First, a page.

|Died||24 August 1888 (aged 66)|
|Known for||Second law of thermodynamics|
Originator of the concept of entropy
|Awards||Copley Medal (1879)|
Rudolf Julius Emanuel Clausius (German pronunciation: ['?u:d?lf 'klazis]; 2 January 1822 – 24 August 1888) was a German physicist and mathematician and is considered one of the central founders of the science of thermodynamics. By his restatement of Sadi Carnot's principle known as the Carnot cycle, he gave the theory of heat a truer and sounder basis. His most important paper, "On the Moving Force of Heat", published in 1850, first stated the basic ideas of the second law of thermodynamics. In 1865 he introduced the concept of entropy. In 1870 he introduced the virial theorem which applied to heat.
Clausius was born in Köslin (now Koszalin in Poland) in the Province of Pomerania in Prussia. His father was a Protestant pastor and school inspector, and Rudolf studied in the school of his father. After a few years, he went to the Gymnasium in Stettin (now Szczecin). Clausius graduated from the University of Berlin in 1844 where he studied mathematics and physics with, among others, Gustav Magnus, Peter Gustav Lejeune Dirichlet and Jakob Steiner. He also studied history with Leopold von Ranke. During 1847, he got his doctorate from the University of Halle on optical effects in Earth's atmosphere. He then became professor of physics at the Royal Artillery and Engineering School in Berlin and Privatdozent at the Berlin University. In 1855 he became professor at the ETH Zürich, the Swiss Federal Institute of Technology in Zürich, where he stayed until 1867. During that year, he moved to Würzburg and two years later, in 1869 to Bonn.
His wife, Adelheid Rimpham, died in childbirth in 1875, leaving him to raise their six children. He continued to teach, but had less time for research thereafter.
In 1886, he married Sophie Sack, and then had another child.
Clausius's PhD thesis concerning the refraction of light proposed that we see a blue sky during the day, and various shades of red at sunrise and sunset (among other phenomena) due to reflection and refraction of light. Later, Lord Rayleigh would show that it was in fact due to the scattering of light, but regardless, Clausius used a far more mathematical approach than some have used.
His most famous paper, Ueber die bewegende Kraft der Wärme ("On the Moving Force of Heat and the Laws of Heat which may be Deduced Therefrom") was published in 1850, and dealt with the mechanical theory of heat. In this paper, he showed that there was a contradiction between Carnot's principle and the concept of conservation of energy. Clausius restated the two laws of thermodynamics to overcome this contradiction (the third law was developed by Walther Nernst, during the years 1906–1912). This paper made him famous among scientists.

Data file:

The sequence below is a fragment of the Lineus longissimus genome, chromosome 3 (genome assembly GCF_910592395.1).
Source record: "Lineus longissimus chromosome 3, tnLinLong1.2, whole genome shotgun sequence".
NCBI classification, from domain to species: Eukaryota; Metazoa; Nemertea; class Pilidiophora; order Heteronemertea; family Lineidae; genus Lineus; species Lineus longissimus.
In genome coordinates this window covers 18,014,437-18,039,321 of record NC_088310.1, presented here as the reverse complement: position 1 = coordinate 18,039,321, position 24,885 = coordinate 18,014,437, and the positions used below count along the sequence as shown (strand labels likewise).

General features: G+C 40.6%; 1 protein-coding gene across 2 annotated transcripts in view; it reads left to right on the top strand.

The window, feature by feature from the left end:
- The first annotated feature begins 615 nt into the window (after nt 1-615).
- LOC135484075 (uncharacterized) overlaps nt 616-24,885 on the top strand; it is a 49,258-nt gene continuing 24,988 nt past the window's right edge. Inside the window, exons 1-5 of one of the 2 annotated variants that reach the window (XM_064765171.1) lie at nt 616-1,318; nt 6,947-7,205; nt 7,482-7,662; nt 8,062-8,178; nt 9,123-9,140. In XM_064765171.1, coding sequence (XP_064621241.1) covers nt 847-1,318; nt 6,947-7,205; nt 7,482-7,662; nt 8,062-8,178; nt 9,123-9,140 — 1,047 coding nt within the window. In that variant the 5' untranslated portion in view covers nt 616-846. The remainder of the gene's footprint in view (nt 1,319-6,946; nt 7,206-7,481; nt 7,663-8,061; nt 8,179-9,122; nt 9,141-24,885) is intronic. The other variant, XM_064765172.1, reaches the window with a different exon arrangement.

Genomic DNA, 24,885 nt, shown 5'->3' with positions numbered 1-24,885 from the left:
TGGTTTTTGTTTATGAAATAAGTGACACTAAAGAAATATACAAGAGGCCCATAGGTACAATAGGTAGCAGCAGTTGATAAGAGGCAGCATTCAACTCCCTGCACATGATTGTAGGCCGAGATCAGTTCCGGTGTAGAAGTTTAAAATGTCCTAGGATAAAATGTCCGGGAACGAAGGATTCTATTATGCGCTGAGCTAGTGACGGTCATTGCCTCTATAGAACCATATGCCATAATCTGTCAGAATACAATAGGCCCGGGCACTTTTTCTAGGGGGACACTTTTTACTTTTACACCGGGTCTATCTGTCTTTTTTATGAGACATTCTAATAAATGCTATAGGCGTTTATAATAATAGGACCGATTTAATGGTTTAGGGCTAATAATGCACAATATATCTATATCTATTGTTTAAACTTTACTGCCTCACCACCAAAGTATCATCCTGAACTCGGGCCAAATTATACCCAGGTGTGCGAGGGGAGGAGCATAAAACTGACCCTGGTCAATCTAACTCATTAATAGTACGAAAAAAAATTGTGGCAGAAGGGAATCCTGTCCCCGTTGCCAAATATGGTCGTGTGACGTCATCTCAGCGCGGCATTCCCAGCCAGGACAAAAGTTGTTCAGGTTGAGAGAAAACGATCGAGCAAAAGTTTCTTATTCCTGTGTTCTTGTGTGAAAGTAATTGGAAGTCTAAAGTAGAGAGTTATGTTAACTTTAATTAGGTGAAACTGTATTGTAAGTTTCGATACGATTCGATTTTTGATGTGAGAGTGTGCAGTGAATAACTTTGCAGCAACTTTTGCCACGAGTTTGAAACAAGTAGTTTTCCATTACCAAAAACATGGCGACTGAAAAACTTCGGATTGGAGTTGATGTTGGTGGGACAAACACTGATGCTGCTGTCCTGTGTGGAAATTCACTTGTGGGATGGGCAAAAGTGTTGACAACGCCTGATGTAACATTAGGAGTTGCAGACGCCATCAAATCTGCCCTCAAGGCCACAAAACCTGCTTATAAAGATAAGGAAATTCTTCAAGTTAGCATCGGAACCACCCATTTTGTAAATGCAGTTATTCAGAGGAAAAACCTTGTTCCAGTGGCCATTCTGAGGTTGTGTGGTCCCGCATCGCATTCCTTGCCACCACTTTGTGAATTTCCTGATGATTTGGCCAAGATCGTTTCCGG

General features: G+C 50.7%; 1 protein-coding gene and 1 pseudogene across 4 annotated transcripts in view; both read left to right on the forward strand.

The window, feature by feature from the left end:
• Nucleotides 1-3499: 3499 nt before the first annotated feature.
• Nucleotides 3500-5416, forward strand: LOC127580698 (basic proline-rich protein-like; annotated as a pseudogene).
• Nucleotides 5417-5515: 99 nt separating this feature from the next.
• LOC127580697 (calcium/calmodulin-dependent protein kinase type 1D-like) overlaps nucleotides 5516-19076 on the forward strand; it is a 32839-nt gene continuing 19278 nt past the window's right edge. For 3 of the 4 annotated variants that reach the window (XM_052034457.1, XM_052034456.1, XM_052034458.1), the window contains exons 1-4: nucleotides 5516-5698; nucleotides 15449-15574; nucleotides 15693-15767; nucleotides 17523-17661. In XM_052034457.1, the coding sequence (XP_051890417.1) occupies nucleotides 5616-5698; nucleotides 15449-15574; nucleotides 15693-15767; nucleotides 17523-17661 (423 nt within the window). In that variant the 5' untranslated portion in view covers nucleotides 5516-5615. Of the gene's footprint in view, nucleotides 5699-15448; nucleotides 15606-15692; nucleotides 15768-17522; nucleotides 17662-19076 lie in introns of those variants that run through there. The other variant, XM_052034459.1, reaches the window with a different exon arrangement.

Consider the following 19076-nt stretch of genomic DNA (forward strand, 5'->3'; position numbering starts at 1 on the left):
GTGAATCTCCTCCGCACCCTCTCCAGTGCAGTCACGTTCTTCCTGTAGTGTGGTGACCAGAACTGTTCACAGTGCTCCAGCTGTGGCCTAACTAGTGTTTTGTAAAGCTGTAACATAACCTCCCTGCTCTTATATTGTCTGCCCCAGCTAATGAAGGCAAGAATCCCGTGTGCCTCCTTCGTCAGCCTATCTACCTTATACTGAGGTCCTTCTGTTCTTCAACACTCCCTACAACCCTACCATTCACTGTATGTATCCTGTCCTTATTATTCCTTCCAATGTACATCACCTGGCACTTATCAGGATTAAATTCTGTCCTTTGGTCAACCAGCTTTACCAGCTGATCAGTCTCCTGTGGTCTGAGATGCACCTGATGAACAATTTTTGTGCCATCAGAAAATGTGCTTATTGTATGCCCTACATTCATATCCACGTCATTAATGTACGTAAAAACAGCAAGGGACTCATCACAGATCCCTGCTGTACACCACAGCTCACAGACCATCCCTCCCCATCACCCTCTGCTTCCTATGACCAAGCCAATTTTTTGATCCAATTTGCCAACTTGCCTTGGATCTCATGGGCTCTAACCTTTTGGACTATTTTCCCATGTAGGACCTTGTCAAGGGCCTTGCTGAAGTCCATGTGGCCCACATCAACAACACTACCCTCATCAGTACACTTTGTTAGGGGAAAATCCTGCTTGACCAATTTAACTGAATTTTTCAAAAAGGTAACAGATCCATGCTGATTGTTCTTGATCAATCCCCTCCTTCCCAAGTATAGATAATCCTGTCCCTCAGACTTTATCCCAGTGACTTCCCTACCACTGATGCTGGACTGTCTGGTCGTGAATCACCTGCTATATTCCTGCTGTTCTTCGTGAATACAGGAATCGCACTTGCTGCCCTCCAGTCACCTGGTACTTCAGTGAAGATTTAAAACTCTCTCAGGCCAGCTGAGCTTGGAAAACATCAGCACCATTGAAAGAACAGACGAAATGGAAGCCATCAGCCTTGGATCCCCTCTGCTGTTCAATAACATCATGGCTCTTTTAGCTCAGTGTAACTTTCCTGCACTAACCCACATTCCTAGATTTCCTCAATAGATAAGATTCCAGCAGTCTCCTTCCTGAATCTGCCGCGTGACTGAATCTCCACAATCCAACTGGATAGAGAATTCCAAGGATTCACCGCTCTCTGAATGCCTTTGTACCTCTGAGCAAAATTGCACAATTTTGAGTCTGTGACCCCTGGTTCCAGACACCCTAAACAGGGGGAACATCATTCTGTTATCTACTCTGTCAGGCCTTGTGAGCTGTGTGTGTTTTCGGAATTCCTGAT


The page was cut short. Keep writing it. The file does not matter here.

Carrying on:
Heat can never pass from a colder to a warmer body without some other change, connected therewith, occurring at the same time.
During 1857, Clausius contributed to the field of kinetic theory after refining August Krönig's very simple gas-kinetic model to include translational, rotational and vibrational molecular motions. In this same work he introduced the concept of 'Mean free path' of a particle.
Clausius deduced the Clausius-Clapeyron relation from thermodynamics. This relation, which is a way of characterizing the phase transition between two states of matter such as solid and liquid, had originally been developed in 1834 by Émile Clapeyron.
In 1865, Clausius gave the first mathematical version of the concept of entropy, and also gave it its name. Clausius chose the word because the meaning (from Greek en "in" and trop? "transformation") is "content transformative" or "transformation content" ("Verwandlungsinhalt"). He used the now abandoned unit 'Clausius' (symbol: Cl) for entropy.
The landmark 1865 paper in which he introduced the concept of entropy ends with the following summary of the first and second laws of thermodynamics:
editions:PwR_Sbkwa8IC.English translations of nine papers.
editions:PwR_Sbkwa8IC.Contains English translations of many of his other works.